[Ken Kifer's Bike Pages]
ARTICLE: Cycling during the Seventies: A History of US Bicycling in the 1970's
Each decade has its own characteristics. The 70's was the period of the long-haired cyclist, of bike clubs without bicycling clothes, of French bicycles, and of derailleurs that didn't work very well.
Questions When did the great bicycling boom in the United States occur? Why was this boom special? Was the growth entirely in adult cycling? What was the true cause of this boom? Did the belief that cyclists have a right to the road come from John Forester's Effective Cycling? What did a bicycling club look like in the 1970's? Did the members look down on inexpensive bicycles? What did a bike shop look like in the 70's? What kind of bicycles were available in the 70's? What were the brakes like in the 70's? What were tubular tires like? What were the first bike trailers like? What was a "touring bike" during the 70's? What was Bikecentennial?


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Cycling during the Seventies: A History of US Bicycling in the 1970's

The bicycle boom during the 70's was the biggest the United States has ever had, and it was especially remarkable because it was such a tremendous jump. During the sixties, the number of bicycles sold had increased from 3.7 million in 1960 to 5.6 million in 1965 but only to 6.9 million bikes sold in 1970. Who would have guessed that 15.2 million bicycles would be sold in '73, just three years later? From our knowledge of human behavior in the late 90's, we might assume that the stock market investors all went crazy investing in bicycle stock, but actually, the stock market was in the doldrums at this time. The bicycle industry was actually struggling instead of prospering, as it had considerable growing pains, and bike dealers that I talked to were very unhappy due to problems with getting suitable bikes to sell.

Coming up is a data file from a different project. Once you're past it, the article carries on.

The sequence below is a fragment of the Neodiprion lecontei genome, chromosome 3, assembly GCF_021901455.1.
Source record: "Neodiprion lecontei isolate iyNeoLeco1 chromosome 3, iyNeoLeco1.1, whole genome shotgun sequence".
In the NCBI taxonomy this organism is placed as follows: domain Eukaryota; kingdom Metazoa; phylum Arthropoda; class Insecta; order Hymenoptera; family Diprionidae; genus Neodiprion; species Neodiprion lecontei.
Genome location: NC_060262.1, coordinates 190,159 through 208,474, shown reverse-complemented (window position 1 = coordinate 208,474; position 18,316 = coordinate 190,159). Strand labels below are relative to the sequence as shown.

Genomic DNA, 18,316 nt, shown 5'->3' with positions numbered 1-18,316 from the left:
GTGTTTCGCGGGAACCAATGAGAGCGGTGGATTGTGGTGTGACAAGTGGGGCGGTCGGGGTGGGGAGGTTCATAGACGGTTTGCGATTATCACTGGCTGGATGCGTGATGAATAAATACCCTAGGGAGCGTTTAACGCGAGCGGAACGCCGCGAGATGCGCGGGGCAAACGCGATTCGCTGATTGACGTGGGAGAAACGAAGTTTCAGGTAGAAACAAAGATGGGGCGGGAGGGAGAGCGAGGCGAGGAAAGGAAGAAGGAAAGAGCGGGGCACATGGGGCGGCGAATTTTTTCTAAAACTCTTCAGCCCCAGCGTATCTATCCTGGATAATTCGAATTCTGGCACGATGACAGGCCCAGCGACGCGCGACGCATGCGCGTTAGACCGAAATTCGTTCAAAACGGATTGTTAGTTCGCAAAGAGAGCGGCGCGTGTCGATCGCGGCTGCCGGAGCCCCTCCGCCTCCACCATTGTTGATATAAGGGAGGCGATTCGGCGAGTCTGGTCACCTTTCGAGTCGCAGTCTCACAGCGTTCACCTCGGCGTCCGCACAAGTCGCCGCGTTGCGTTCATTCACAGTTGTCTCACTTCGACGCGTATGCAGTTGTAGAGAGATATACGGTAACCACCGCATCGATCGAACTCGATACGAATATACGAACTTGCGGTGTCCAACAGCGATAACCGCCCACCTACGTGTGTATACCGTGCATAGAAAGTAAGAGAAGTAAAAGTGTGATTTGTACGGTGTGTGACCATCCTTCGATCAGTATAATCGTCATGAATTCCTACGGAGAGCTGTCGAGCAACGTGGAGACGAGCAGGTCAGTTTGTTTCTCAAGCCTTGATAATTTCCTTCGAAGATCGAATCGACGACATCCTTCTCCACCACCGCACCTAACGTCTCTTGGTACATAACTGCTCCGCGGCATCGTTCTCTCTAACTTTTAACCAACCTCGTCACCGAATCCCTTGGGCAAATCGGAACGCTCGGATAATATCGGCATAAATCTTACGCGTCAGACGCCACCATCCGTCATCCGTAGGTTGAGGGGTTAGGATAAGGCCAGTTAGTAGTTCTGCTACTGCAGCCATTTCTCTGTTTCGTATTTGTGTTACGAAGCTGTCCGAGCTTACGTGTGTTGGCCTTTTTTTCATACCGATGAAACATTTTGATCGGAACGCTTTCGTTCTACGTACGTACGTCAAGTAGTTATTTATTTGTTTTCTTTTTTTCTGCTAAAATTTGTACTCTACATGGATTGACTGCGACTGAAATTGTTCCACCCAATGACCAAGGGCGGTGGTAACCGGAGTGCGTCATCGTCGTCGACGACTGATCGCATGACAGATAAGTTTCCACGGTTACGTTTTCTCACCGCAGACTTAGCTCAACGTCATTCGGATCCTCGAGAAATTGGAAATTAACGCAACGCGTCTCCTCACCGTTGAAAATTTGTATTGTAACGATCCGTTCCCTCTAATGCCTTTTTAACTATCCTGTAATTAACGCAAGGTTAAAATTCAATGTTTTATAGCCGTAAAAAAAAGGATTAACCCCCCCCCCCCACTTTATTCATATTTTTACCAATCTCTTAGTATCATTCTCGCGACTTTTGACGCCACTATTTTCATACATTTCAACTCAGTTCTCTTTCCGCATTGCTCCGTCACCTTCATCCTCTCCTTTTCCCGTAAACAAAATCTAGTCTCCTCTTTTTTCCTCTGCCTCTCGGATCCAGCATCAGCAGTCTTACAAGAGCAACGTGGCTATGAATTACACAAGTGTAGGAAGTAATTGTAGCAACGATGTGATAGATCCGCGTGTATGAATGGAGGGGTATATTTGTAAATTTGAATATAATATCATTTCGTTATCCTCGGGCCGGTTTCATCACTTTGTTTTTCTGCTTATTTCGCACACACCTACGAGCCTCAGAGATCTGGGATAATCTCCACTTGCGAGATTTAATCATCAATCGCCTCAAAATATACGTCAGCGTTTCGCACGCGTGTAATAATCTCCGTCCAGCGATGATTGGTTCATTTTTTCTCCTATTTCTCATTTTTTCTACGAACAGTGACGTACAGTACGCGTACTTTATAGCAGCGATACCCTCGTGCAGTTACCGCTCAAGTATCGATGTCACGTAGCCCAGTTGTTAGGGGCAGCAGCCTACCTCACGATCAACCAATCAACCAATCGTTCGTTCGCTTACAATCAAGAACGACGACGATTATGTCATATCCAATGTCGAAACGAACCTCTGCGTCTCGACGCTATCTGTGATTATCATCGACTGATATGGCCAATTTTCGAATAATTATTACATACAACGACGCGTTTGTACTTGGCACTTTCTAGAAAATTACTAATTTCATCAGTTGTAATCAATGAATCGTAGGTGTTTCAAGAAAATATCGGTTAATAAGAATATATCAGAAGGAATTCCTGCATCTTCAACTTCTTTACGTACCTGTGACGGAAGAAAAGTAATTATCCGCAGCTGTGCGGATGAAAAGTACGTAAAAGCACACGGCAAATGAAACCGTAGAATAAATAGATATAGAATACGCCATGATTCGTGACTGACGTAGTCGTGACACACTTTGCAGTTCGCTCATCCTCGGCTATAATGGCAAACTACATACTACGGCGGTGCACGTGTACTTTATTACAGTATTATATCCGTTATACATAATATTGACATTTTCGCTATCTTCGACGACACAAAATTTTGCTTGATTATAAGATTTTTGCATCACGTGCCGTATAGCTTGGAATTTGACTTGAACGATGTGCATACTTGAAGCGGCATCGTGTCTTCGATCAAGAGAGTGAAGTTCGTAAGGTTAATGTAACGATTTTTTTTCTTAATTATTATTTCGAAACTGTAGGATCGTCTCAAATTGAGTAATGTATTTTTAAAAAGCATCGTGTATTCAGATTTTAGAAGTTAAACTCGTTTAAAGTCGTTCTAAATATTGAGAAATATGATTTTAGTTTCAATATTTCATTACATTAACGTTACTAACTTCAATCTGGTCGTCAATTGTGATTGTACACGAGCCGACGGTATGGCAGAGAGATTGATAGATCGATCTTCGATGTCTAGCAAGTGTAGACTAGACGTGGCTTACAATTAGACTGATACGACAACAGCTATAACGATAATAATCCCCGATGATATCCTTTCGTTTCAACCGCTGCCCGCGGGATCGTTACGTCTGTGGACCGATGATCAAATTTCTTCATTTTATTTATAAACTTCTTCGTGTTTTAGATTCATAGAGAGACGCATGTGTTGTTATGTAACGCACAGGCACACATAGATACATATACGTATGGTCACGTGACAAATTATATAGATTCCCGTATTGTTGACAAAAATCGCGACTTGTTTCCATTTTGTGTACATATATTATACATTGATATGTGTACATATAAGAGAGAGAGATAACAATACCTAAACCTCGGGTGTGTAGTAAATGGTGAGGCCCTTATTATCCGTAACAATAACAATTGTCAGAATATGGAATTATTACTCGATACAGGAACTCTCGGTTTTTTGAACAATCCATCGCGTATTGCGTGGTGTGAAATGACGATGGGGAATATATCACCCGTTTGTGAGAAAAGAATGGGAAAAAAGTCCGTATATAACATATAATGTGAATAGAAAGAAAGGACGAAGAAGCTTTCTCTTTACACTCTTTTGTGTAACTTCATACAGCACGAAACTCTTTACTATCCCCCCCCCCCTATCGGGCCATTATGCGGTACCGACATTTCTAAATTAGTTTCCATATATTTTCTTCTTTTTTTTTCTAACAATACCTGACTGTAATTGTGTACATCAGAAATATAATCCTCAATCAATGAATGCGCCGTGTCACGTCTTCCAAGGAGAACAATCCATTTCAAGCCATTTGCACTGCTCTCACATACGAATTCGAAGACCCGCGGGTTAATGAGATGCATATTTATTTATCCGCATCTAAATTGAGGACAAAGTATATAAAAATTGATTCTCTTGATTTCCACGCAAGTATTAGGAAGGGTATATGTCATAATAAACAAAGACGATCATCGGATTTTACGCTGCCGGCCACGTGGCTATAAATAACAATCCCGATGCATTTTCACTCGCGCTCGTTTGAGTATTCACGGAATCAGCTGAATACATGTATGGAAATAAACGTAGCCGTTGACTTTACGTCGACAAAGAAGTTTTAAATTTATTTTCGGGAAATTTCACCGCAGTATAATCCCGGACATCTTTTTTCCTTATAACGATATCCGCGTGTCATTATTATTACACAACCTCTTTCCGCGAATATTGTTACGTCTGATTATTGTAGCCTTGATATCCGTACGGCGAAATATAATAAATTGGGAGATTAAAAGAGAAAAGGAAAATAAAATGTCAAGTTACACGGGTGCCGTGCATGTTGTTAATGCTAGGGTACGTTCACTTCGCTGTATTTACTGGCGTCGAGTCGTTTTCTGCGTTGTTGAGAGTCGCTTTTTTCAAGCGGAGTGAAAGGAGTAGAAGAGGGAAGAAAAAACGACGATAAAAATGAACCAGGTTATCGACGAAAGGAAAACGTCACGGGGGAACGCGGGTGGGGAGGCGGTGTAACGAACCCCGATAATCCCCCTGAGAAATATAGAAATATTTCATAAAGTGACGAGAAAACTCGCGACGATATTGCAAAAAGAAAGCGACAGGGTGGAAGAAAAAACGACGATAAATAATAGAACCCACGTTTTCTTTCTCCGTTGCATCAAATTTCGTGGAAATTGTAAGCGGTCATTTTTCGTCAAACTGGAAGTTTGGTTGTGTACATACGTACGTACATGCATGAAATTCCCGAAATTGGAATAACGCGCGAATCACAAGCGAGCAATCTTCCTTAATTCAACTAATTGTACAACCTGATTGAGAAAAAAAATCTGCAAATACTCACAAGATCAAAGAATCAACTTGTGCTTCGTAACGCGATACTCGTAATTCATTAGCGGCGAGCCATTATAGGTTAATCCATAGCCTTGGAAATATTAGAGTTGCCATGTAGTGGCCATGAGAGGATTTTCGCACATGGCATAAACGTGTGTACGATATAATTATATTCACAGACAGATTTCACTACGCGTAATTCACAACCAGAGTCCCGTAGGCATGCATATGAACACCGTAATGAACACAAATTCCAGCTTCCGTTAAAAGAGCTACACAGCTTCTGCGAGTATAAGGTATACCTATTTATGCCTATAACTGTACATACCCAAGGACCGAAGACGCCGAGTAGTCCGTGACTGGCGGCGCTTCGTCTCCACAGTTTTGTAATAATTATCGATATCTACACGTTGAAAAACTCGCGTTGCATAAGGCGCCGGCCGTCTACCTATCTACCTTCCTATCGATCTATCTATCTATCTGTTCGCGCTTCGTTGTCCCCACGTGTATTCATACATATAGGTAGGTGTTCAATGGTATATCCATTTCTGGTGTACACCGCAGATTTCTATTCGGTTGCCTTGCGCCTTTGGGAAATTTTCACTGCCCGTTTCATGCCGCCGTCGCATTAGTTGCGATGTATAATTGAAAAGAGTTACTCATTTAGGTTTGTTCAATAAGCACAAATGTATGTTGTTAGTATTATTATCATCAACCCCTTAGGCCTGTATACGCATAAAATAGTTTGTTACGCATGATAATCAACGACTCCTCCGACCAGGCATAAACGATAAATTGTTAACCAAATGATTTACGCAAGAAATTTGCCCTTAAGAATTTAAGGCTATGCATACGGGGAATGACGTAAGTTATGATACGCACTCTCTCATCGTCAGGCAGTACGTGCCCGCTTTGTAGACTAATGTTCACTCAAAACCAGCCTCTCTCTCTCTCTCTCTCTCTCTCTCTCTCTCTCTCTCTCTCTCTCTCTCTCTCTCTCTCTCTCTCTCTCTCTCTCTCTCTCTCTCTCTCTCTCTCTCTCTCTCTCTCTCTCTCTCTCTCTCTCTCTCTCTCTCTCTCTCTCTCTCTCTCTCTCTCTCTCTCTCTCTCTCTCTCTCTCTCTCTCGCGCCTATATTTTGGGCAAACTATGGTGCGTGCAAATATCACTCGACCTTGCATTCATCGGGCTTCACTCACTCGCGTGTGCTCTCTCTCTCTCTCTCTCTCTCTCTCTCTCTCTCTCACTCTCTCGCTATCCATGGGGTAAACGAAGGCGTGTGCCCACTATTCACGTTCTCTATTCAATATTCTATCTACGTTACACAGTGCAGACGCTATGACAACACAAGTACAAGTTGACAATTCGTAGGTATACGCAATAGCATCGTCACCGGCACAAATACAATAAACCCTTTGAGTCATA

What Caused this Enormous Bicycling Explosion?